Borthwick, Mariella Norma (1862–1934), artist, writer, and Irish-language activist, was born 25 July 1862 in Highfield, Higher Bebington, Chester, one of five daughters and three sons of George Borthwick, merchant, and Mary Elizabeth Borthwick (née MacDonald), of Edinburgh. Despite her birth in Chester, she claimed to be a Scot of Gaelic descent. She took a deep interest in Irish culture from an early age and learned Irish at the Southwark Literary Society in London. An artist of some distinction, she first came to prominence in Ireland when United Ireland published (October–November 1890) her sketches of tenant evictions on the Olphert estate in Gweedore, Co. Donegal. She immersed herself in the growing language movement in London and Dublin, and travelled frequently through the west of Ireland and to the Aran Islands. She joined the Gaelic League in London (January 1895) and served for a time as its London treasurer while living in Markham Square, Chelsea. At the first Oireachtas (1897) she won a prize for an essay entitled ‘Brí na teanga i gcúis na náisiúntachta’ (The significance of language to the nationalist cause), written under the pseudonym ‘Aodh Rua’ (Red Hugh), and won a prize for singing at the following year's Oireachtas. She served (May–December 1898) as secretary to the central council of the Gaelic League, and in 1899 she was a member of its executive council as well as secretary to that year's Oireachtas. In 1900 she served as chairman of a newly founded Gaelic League branch in Drumcondra, Dublin.
Having assisted Eoin MacNeill (qv) in publishing An Claidheamh Soluis, she wrote a series of articles in Irish for the magazine St Patrick's (1900–03) under the pseudonym ‘Fear na Móna’. She also wrote and illustrated Aigibitir na Gaeilge (1900) and followed this by writing the three-volume textbook Ceachta beaga Gaeilge (1902), illustrated by Jack B. Yeats (qv). Along with Mairéad Ní Raghallaigh she founded the Irish Book Company, based initially on O'Connell St., and then on Eccles St., Dublin. She published numerous books and pamphlets including seven booklets of songs under the Ceol Sidhe title. She had a big influence on the work of an tAthair Peadar Ó Laoghaire (qv), prepared a dictionary for his book Séadna, and was later named as one of his literary executors. She published Leourín na leanav(1913) in tandem with Osborn Bergin (qv).
Devoid of all affectation, she eschewed ostentatious dress and behaviour, but her intelligent, educated manner enabled her to move easily within the upper echelons of the language movement. She stayed at Coole where she taught Irish to Lady Gregory (qv) and to local people. While there, she joined with Douglas Hyde (qv) to stage a Punch and Judy show in Irish. She taught Irish in the Dominican Convent on Eccles St., Dublin, and served as a private tutor of Irish to a number of wealthy families. Having tutored Claude and Eva Cane in Celbridge, Co. Kildare, she found herself accused of forging a cheque worth £1 using Eva's name. In the ensuing court case in February 1901, her uncle Sir John MacDonald (1836–1919), Lord Kingsburgh, lord justice-clerk of Scotland (1888–1915), travelled from London to give testimony on her behalf, as did John Dillon (qv), MP, whose children she had tutored. She was acquitted after a case where it became evident that she enjoyed a comfortable lifestyle making her living from selling articles and illustrations to newspapers, while her tutoring of Irish was largely undertaken out of love for the language rather than financial gain.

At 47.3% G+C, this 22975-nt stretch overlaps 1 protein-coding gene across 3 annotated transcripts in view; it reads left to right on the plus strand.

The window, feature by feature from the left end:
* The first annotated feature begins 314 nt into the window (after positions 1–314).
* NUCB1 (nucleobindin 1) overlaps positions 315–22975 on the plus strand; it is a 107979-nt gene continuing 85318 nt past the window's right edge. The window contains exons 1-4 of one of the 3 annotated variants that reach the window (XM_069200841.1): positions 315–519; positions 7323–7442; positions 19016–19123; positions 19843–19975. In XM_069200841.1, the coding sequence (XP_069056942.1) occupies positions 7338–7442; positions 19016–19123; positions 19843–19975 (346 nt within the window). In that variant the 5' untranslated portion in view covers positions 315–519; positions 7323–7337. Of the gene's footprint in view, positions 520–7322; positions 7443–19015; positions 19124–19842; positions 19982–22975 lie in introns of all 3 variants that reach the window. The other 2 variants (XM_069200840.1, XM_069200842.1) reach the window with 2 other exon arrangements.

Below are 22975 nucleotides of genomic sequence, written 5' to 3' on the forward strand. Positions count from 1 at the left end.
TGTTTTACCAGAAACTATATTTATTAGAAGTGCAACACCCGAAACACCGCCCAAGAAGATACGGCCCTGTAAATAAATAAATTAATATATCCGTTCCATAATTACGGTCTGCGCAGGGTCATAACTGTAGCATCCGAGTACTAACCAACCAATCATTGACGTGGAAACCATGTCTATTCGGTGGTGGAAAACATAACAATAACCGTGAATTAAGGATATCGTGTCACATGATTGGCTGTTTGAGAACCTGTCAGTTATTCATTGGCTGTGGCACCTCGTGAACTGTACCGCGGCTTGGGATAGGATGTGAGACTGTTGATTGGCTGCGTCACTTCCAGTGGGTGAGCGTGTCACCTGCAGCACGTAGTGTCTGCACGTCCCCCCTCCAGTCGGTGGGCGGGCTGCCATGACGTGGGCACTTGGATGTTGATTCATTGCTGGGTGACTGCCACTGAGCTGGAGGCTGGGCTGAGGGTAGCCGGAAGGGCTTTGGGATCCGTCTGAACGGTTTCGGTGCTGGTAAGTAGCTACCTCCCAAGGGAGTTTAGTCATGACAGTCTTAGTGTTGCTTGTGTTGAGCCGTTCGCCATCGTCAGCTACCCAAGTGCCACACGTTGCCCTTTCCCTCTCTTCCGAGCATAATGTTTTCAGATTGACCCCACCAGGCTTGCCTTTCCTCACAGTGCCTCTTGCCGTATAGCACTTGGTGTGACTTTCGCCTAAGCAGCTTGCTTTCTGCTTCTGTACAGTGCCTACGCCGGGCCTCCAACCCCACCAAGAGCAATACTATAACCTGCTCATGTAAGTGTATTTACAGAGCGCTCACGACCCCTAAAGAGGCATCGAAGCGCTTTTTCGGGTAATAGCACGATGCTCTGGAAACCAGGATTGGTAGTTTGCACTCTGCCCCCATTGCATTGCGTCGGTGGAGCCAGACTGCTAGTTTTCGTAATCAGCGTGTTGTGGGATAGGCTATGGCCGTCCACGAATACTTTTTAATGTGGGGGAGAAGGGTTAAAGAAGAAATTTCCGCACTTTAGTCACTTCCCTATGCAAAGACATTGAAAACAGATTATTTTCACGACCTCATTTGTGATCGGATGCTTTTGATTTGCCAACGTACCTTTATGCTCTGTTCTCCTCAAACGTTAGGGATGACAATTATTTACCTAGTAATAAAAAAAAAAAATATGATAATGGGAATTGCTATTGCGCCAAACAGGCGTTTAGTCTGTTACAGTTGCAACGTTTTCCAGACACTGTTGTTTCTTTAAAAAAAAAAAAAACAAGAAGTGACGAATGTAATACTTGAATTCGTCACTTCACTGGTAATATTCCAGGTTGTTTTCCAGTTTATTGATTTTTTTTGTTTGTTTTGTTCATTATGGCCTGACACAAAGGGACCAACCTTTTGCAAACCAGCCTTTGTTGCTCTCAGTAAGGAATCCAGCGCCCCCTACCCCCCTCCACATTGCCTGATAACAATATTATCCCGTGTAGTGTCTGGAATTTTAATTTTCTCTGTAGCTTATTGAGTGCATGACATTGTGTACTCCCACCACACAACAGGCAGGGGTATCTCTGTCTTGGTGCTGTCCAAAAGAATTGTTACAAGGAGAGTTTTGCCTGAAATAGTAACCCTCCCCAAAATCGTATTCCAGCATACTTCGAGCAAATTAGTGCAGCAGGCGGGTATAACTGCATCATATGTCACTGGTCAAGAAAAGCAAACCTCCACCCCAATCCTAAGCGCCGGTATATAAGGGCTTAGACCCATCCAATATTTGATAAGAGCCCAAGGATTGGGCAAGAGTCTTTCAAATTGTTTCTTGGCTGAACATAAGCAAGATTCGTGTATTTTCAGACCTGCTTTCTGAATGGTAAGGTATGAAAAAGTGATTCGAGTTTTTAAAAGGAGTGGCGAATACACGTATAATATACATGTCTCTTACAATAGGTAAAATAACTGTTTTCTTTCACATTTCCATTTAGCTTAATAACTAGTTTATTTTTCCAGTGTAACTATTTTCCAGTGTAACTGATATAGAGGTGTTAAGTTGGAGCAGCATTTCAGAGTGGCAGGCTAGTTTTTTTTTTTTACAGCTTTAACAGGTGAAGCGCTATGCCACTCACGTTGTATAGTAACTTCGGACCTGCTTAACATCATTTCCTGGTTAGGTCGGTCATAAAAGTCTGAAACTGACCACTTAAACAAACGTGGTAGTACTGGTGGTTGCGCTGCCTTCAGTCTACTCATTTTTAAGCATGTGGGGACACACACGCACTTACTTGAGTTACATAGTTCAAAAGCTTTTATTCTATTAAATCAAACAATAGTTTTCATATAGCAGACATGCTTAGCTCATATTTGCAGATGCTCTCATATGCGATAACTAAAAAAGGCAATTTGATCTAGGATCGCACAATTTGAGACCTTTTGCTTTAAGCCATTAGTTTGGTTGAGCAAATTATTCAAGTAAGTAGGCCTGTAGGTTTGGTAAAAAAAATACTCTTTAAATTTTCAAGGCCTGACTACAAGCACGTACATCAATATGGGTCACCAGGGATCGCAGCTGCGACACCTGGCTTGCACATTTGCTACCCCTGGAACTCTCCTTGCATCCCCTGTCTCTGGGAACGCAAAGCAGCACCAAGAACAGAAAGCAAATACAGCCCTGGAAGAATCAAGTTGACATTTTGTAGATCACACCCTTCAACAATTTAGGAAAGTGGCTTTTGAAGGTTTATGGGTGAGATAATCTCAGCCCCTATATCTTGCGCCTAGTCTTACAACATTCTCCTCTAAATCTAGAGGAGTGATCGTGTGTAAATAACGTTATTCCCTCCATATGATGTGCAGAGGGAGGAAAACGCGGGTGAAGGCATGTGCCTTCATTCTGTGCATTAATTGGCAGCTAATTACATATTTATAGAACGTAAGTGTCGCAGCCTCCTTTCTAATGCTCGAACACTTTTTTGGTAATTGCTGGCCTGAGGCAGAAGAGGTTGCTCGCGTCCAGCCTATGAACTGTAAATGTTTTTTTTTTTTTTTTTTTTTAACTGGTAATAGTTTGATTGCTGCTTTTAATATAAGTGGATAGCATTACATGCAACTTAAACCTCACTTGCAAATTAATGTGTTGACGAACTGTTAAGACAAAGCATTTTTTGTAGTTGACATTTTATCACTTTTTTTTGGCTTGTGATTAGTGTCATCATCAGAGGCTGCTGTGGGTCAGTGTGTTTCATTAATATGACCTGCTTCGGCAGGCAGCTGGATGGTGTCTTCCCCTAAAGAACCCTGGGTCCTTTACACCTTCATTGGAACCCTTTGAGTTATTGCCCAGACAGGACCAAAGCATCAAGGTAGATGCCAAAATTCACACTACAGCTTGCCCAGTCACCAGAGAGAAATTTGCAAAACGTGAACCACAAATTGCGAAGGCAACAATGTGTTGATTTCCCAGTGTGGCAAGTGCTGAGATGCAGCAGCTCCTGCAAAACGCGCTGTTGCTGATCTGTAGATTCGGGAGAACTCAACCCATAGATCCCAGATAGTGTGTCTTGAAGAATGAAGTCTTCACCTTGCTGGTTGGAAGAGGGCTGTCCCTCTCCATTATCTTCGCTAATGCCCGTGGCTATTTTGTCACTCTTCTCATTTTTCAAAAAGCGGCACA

She left Ireland without explanation in 1919 and gave no indication of her destination, provoking a series of rumours linking her disappearance to alleged criminal activity, possibly shoplifting. It was her declining health, however, that brought her to live with her sister, Grace Hay Borthwick, in Newcastle upon Tyne, before they moved to Scalfay on the Shetland Islands and then, in the late 1920s, to Kilbride, where they lived in Kilbride House. By then Norma was paralysed and speechless, having fallen victim to the widespread sleeping-sickness epidemic. She died 13 June 1934 at Kilbride, having suffered from encephalitis lethargica for sixteen years, Parkinsonism for six years, and bulbar paralysis for two years, and was buried on the island.